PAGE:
Asked this week whether the Bush administration's goal in Iraq is getting rid of weapons of mass destruction, getting rid of Saddam Hussein, or both, Defense Secretary Donald H. Rumsfeld replied: "Beauty is in the eye of the beholder. It depends on who you talk to and when you talk to them."

Rumsfeld's seeming non-answer amounted to a fair statement of Iraq policy during a week when senior administration officials from the president on down appeared to have widely divergent views about the status of nascent weapons inspections in Iraq and what will happen if, as expected, Baghdad insists in a declaration it is due to file with the United Nations by Sunday that it has no chemical, biological or nuclear arms, or long-range missile systems.

Officials said that part of this week's saber rattling -- including Vice President Cheney's warning on Monday that "deception will not be tolerated" in the Iraqi declaration, and "delay and defiance will invite the severest consequences" -- is designed to keep pressure on the Baghdad government, particularly as television cameras record smiling Iraqi officials graciously opening all doors to inspectors, and to maintain domestic and international focus on Hussein's manifest sins. But in an apparent resurgence of policy fissures within the administration, the tough rhetoric has been juxtaposed with expressions of patience, such as Secretary of State Colin L. Powell's observation on Tuesday that inspections were "off to a good start."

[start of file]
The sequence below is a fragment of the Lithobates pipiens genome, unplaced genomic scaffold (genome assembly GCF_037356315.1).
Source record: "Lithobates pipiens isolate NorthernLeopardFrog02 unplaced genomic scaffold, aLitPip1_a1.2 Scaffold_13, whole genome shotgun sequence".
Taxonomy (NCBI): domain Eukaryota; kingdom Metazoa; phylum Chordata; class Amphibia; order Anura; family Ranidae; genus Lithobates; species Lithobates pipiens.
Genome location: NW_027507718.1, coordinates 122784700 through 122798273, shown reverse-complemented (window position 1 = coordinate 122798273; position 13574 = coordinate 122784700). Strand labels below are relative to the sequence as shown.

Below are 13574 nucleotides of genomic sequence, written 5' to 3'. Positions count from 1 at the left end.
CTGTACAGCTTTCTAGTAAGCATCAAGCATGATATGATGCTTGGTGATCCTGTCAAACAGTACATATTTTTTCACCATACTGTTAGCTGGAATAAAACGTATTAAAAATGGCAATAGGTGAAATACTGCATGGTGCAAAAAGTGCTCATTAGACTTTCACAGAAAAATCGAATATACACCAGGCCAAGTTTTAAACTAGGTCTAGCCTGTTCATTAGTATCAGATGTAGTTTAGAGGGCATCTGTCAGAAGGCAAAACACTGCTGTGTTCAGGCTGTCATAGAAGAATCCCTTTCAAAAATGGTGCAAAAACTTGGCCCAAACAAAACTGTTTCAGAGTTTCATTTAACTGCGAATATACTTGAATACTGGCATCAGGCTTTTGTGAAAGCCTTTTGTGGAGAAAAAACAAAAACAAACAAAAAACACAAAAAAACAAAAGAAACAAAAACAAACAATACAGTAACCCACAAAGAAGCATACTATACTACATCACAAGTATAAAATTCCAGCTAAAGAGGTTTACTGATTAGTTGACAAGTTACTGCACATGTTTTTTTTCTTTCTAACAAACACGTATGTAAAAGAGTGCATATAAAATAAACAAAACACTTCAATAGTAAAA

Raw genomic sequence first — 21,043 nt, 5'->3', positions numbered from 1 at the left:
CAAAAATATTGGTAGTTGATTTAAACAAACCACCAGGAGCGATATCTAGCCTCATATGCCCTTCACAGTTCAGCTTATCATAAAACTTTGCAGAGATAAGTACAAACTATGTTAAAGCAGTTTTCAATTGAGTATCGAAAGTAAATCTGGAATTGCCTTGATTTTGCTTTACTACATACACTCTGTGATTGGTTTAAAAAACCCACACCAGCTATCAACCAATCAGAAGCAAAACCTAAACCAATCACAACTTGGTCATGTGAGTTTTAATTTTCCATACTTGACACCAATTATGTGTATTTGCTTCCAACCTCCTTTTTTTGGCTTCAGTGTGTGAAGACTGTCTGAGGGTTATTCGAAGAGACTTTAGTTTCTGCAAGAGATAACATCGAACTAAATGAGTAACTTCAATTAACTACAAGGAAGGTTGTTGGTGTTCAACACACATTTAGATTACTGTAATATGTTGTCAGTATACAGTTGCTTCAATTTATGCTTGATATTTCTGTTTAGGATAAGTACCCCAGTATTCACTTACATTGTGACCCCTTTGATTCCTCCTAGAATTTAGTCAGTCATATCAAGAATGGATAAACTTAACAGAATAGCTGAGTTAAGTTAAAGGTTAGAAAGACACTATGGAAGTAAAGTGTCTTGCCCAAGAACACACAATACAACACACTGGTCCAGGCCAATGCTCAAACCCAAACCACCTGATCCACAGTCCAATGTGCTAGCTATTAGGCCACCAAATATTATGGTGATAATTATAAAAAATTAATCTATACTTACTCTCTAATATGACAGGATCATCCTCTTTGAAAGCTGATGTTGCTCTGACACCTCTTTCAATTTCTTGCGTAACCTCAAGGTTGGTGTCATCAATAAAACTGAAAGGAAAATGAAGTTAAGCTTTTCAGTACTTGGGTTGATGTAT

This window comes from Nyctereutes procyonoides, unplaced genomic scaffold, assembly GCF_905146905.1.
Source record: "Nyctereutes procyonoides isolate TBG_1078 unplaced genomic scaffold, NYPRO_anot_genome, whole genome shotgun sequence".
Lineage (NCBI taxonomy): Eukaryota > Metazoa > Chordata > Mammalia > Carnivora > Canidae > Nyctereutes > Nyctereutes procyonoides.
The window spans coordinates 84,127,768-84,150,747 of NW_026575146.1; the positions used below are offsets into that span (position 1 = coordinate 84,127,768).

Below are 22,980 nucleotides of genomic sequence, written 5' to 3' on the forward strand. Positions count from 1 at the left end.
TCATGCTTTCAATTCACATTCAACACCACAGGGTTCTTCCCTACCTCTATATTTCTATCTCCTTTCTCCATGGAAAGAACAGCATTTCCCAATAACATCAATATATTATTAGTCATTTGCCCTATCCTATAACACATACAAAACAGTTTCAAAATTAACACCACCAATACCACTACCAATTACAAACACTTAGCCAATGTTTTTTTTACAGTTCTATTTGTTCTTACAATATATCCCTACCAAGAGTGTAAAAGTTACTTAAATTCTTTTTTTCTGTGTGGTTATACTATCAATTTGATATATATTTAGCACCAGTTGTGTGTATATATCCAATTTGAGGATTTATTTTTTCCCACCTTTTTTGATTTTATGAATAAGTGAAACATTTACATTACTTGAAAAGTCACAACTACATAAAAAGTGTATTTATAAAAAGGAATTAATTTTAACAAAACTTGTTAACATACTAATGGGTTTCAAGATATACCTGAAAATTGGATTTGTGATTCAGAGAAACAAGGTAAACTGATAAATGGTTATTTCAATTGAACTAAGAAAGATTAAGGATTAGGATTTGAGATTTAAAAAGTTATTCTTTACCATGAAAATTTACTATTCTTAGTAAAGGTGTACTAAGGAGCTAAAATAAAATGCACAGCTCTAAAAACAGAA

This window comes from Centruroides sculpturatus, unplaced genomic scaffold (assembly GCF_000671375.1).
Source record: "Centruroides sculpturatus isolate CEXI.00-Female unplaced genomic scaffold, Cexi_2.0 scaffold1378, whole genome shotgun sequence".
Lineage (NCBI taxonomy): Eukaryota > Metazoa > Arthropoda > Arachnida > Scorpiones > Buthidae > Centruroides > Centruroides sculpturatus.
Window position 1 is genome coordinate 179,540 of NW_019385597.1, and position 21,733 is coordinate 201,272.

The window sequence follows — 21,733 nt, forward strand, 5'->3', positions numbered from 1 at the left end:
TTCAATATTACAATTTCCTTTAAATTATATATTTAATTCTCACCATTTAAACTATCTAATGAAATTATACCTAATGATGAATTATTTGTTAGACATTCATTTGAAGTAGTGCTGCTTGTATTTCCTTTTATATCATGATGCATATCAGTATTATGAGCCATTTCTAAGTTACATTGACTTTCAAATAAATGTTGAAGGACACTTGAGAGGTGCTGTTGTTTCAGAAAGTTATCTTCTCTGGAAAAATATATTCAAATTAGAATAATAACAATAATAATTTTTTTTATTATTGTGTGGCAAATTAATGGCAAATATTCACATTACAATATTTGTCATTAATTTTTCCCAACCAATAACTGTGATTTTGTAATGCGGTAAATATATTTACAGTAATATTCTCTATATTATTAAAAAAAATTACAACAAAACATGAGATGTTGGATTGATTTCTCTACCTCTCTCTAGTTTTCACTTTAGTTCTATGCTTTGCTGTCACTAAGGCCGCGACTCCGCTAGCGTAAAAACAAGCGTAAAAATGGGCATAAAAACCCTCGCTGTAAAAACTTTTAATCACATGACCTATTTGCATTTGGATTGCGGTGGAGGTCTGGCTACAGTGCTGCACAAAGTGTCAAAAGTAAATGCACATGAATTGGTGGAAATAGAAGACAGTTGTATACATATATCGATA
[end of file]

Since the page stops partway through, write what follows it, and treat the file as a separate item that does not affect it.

As they have in the past, most recently when President Bush wrestled with whether to submit the Iraq issue to the United Nations in the first place, followed by an internal debate over how much to compromise on the terms of a U.N. Security Council resolution, those fissures can be expected to surface as officials compete to influence Bush's view whenever a decision deadline approaches.

The Iraqi declaration due Sunday has set up the latest test of rhetoric between the administration's hard line -- centered in the offices of Cheney and Rumsfeld -- and its softer, more diplomatic side represented by Powell, with support from most other members of the Security Council and U.N. Secretary General Kofi Annan. Annan said Monday that he thought Iraqi cooperation with inspectors "seems to be good."

On the surface, the U.N. resolution passed unanimously last month sets up the declaration as a test of whether Iraq intends to comply with its terms, saying that "false statements or omissions" will constitute a "material breach of Iraq's obligations." Material breaches are to be reported immediately to the council for assessment and a decision on whether to implement what the resolution calls "serious consequences" -- meaning military action.

Iraq has already made clear the gist of what the document will say. In an interview taped yesterday for broadcast last night on ABC's "Nightline," Iraqi Deputy Prime Minister Tariq Aziz repeated his government's assertion that "the fact is, we don't have weapons of mass destruction. We don't have chemical, biological or nuclear weaponry."